There is no doubt of course that the government would have standing to seek reimbursement of the money it paid for Bromwell’s medical care. As the Estate concedes, however, and as every circuit to address the question has held, an action under § 1395y(b)(3)(A) is not a qui tam action; a private plaintiff suing under that MSP Act sues only on its own behalf, not on behalf of the government. See In re Avandia Mktg., Sales Practices & Prods. Liab. Litig., 685 F.3d 353, 359 n.9 (3d Cir. 2012) (collecting cases). Accordingly, the private plaintiff must establish standing in its own right in order to proceed under that statute. See Stalley v. Catholic Health Initiatives, 509 F.3d 517, 519, 521-27 (8th Cir. 2007).
To determine whether the Estate itself has alleged standing, it goes without saying that we must first identify the putatively illegal conduct that the complaint challenges. Here, the alleged illegal conduct – and the statutory basis for the claim for double damages – was the Hospital’s failure either to “provide primary payment . . . of any of the medical expenses conditionally paid by the federal Medicare program” or to “reimburse” the government for those conditional payments. J.A. 8. But the complaint here did not allege that the Hospital’s failure – to that point – to make primary payment for the treatment or reimburse the government harmed the Estate in any way.
The Hospital’s failure to pay for Bromwell’s treatment did not harm the Estate initially because in the absence of another payer, the government paid for her care. Since the Estate had no obligation to reimburse the government so long as the Hospital did not pay the Estate, the Estate was not injured by the Hospital’s not having paid. Cf. Wheeler v. Travelers Ins. Co., 22 F.3d 534, 538 (3d Cir. 1994) (holding that since Medicare had paid her medical expenses, plaintiff had not established any injury that would support standing in suit against primary insurer under state insurance laws).
Nor does the complaint allege that the Estate would have benefited had the Hospital paid the Estate the amount of the government’s conditional payments. After all, any “entity that receives payment from a primary plan” that has been demonstrated to be responsible for making that payment is obligated to reimburse the government for the conditional payments the government made. 42 U.S.C. § 1395y(b)(2)(B)(ii); see 42 C.F.R. § 411.24(h) (providing that a beneficiary who receives a primary payment “must reimburse Medicare within 60 days”). The complaint does not allege that the Estate was excused from that obligation here.3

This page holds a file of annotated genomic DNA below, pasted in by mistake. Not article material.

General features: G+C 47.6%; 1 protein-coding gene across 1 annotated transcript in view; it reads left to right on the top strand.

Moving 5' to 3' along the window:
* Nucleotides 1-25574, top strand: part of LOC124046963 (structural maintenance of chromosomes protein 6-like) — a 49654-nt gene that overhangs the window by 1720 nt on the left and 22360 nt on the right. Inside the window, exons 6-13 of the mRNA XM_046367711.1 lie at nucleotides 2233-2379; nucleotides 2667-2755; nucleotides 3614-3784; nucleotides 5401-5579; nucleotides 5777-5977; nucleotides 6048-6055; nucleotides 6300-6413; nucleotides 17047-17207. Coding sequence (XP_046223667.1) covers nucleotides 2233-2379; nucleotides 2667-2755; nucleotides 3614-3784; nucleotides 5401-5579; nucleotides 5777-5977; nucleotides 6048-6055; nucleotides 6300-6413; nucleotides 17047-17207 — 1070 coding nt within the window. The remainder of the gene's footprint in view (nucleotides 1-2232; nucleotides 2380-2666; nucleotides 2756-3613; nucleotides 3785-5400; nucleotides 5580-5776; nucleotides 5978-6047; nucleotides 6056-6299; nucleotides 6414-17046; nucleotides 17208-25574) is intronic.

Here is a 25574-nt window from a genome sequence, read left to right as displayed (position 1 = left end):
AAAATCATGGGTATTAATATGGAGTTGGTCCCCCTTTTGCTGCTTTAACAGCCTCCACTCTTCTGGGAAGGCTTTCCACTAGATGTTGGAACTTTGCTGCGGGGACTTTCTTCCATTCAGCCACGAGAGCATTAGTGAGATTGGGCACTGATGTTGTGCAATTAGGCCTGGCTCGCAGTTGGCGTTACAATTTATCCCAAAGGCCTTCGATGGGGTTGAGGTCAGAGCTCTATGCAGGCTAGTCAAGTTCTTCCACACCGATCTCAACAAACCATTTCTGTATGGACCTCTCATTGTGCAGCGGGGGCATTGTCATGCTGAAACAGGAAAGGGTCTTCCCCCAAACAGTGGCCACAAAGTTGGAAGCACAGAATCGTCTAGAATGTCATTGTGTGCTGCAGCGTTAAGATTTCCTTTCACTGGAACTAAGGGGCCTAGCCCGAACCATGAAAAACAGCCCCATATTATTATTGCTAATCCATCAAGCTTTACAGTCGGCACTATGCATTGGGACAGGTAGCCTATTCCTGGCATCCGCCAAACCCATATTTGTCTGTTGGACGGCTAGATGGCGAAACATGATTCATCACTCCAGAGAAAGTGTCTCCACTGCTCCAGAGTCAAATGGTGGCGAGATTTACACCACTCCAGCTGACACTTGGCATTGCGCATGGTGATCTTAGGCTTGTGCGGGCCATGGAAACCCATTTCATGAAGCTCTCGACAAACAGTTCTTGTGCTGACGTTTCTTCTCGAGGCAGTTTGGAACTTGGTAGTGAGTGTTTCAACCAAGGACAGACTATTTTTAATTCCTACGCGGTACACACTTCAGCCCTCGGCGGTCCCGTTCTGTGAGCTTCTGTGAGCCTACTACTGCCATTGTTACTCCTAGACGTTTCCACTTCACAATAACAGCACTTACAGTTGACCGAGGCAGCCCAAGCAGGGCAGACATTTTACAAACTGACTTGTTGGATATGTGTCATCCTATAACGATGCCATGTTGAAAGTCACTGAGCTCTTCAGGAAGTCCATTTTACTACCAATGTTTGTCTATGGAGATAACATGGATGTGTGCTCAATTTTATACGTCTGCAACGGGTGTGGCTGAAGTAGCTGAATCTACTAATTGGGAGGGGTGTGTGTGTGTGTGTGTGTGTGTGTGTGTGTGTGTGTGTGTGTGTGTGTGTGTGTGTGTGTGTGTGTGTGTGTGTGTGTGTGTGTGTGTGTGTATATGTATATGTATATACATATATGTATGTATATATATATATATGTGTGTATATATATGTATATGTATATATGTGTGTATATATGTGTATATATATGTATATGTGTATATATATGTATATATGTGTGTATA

3 For the first time, at oral argument, the Estate contended that had the Hospital paid the Estate or reimbursed the government, the Estate would have been entitled to be reimbursed for procurement costs under 42 C.F.R. § 411.37 for prosecuting the tort suit against the Hospital. However, because the complaint did not allege that the Estate bore any costs that it would be entitled to be reimbursed for under the regulation, the Estate did not establish standing on that basis.
The majority holds for two reasons that the complaint established standing: the majority contends first that the Estate alleged an injury to its own interests, and second, that the Estate was authorized to sue to remedy the government’s injury.
Regarding its first point, the majority makes little or no attempt to explain how the Hospital’s failure to make primary payment or reimburse the government for its payment had any effect on the Estate that was “real, and not abstract.” Spokeo, 136 S. Ct. at 1548 (internal quotation marks omitted). Rather, the majority simply states that the “monetary liability [established in the Estate’s tort judgment against the Hospital] was [the Estate’s] injury under the federal statute.” Maj. Op. at 6 (emphasis added). But a tort judgment in one’s favor is not an injury. In fact, any harm to the Estate from the Hospital’s failure to pay for Bromwell’s care was negated before the Estate ever obtained the tort judgment, when the government stepped in and paid for the treatment, leaving the Estate with no obligation other than to turn over any subsequent payment made by a primary plan to the Estate.
In lieu of explaining how the Estate could have been harmed by the Hospital’s failure to pay when the government stepped in to pay for Bromwell’s treatment, the majority points to a hypothetical that it asserts is analogous to the facts the Estate alleges: “If Plaintiff Pam borrows something from Lender Lisa, and Defendant Dan steals it, Pam obviously has standing to recover from Dan.” Maj. Op. at 6. However, far from supporting the conclusion that the Estate alleged any injury from the Hospital’s nonpayment, the majority’s analogy simply highlights what appears to me to be a gap in
the analysis. To the extent the theft in the majority’s hypothetical actually harmed Pam, it is because it left her obligated to replace the thing she borrowed. But the absence, at the outset of this case, of a comparable obligation on the Estate to reimburse the government is the very reason the Estate alleged no harm here. When it paid for her care, the government prevented harm to Bromwell and the Estate, and neither the majority’s hypothetical or its other analysis accounts for that.